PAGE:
Rep. Amstutz dropped back and punted on the Medicaid issue today: “I’m simply the chairman of one committee in the House,” he said, reminding media, “Let’s keep in mind that this is not my project.”
With October 1 looming, the day when state exchanges prescribed in the Affordable Health Care Act, a.k.a. Obamacare, become operational by accepting eligible individuals shopping for healthcare insurance, Ohio’s continued inability to make this decision through its 232-Member legislature only shows why lawmakers like Amstutz assess the Medicaid expansion issue as “high risk.” Based on his statement Tuesday, it appears the aspiring speaker would rather blend into the crowd instead of standing out from it.
Amstutz stated the obvious, namely, that there is “frustration on all sides of this issue, and that the question is what we choose to do with our frustration.” Pressure is building, he said, for the General Assembly to move forward.
Who’s going to move together? Amstutz left that decision to others: “It is a group project that spans all House and Senate caucuses and also involves the executive branch and a significant array of citizens and interested parties.”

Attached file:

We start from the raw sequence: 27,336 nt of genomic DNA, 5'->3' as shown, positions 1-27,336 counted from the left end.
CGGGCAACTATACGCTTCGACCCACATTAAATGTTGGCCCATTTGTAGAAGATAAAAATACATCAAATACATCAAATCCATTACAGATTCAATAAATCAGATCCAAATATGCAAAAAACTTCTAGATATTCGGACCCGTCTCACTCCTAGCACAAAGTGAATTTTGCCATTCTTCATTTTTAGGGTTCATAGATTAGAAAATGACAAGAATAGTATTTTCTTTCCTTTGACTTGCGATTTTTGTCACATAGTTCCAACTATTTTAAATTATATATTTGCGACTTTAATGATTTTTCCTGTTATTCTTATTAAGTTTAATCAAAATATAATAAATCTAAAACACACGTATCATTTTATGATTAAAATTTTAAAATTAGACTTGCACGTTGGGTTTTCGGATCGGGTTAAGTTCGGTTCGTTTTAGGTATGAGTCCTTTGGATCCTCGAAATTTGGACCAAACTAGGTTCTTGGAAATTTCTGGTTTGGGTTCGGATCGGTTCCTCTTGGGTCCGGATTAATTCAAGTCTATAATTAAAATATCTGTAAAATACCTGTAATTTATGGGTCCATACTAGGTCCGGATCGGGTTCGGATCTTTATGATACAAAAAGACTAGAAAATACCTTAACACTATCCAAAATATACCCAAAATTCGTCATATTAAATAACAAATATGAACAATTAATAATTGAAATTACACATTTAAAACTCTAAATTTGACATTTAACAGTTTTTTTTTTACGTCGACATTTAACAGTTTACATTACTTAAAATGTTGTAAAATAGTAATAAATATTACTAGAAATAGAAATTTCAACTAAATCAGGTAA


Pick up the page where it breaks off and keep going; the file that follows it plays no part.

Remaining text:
When previously articulated schedules for acting on Medicaid expansion came and went, that, Amstutz said, “does not diminish the value of setting action dates … This, too, is a form of self-imposed pressure to help us focus on moving forward on this very important, but high risk policy project.”
While Amstutz fiddles for time to make a decision, one Senate Democrat took action. But if taking action amounts to introducing a bill that stands no chance of moving forward since a Democrat introduced it, Sen. Capri Cafaro, D-Hubbard, should enjoy whatever coverage a cynical media will give her. Cafaro introduced legislation to expand Medicaid, which also included changes to the state’s health-care program for the poor and disabled favored by Republicans. Cafaro, whether cognizant or not of Amstutz’s statement, said GOP leaders are all talk and no action, according to a published report.
“This talk is simply a way to feign interest without doing anything at all,” she told one Ohio news source. Republican leaders in the House and Senate, who were on opposite sides of including expansion in the recently signed new two-year budget, have repeatedly said the issue would be handled after the budget bill passed. It did. They haven’t. And Amstutz’s statement is a clear display of why they haven’t.